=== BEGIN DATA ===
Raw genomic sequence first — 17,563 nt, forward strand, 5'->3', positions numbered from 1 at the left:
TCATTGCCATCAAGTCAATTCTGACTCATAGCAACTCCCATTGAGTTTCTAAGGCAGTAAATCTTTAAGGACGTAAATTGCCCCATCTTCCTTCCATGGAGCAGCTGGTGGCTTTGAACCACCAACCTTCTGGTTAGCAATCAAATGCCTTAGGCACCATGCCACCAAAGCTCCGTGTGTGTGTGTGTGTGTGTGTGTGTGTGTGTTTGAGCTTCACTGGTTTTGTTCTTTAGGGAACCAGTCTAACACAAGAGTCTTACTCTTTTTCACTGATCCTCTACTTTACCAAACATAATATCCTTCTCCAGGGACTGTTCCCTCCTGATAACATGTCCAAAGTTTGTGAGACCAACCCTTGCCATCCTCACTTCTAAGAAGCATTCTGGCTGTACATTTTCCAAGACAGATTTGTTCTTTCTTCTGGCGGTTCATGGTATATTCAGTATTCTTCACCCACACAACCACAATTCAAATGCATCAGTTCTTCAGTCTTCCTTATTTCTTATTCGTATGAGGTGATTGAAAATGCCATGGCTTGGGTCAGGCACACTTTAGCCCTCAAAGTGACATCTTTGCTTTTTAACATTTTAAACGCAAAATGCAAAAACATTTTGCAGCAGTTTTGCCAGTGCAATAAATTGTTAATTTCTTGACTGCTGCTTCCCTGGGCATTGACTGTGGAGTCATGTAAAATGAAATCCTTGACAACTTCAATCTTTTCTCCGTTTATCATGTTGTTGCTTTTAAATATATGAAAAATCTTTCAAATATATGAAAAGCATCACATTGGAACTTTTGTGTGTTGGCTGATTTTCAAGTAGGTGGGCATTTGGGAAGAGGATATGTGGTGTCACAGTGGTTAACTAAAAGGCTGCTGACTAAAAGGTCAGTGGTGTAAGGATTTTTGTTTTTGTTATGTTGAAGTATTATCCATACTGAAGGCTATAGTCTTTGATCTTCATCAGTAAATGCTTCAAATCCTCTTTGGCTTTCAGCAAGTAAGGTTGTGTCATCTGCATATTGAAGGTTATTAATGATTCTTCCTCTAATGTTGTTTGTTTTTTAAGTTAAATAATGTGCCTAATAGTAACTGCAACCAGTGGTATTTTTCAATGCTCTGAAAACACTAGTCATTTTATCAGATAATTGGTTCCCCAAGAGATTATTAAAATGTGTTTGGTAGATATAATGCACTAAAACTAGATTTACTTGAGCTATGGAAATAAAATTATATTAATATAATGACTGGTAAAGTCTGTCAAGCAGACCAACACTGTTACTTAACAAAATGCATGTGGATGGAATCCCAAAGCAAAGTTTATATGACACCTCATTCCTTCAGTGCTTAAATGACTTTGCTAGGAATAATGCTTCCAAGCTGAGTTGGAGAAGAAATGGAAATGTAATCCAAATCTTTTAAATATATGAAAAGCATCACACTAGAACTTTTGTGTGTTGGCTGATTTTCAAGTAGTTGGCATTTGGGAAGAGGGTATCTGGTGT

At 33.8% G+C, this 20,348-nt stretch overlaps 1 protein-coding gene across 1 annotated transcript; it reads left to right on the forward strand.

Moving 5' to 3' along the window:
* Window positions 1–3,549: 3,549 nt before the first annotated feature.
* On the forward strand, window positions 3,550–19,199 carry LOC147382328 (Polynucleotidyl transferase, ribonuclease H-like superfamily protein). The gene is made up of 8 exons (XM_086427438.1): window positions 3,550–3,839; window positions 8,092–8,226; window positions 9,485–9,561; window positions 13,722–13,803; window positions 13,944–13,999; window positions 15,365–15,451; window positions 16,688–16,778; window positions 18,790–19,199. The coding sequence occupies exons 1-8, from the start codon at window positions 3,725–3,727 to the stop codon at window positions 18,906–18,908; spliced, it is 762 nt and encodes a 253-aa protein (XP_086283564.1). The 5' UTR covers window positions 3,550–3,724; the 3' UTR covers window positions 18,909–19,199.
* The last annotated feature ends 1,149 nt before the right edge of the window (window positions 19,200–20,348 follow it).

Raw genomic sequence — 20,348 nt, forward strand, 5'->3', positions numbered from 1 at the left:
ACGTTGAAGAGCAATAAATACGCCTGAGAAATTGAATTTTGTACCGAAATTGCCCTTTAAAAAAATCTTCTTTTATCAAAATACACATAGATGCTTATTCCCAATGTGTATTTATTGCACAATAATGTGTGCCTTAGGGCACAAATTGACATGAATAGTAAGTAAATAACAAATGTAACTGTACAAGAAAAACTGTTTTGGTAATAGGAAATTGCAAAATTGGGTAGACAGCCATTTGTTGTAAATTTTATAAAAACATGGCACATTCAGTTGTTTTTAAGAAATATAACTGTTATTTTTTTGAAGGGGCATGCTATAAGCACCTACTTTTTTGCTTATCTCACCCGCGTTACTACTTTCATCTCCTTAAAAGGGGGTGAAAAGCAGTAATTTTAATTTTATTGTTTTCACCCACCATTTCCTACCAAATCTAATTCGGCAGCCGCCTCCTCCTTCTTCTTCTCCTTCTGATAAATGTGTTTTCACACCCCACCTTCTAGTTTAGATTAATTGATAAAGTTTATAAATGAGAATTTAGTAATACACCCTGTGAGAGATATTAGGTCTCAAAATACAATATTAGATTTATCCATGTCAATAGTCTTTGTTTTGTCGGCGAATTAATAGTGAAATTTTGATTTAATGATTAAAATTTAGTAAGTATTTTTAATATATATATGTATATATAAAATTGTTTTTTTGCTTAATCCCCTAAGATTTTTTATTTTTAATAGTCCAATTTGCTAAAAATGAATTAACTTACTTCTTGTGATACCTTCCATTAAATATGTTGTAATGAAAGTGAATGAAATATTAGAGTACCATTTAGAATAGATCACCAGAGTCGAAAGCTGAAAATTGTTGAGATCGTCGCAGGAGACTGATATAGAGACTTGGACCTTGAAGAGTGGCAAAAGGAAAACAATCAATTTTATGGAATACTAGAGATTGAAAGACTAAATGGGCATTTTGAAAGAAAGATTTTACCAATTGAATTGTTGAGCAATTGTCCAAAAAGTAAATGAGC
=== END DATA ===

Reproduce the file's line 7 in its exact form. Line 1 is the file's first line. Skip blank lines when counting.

* The last annotated feature ends 1,149 nt before the right edge of the window (window positions 19,200–20,348 follow it).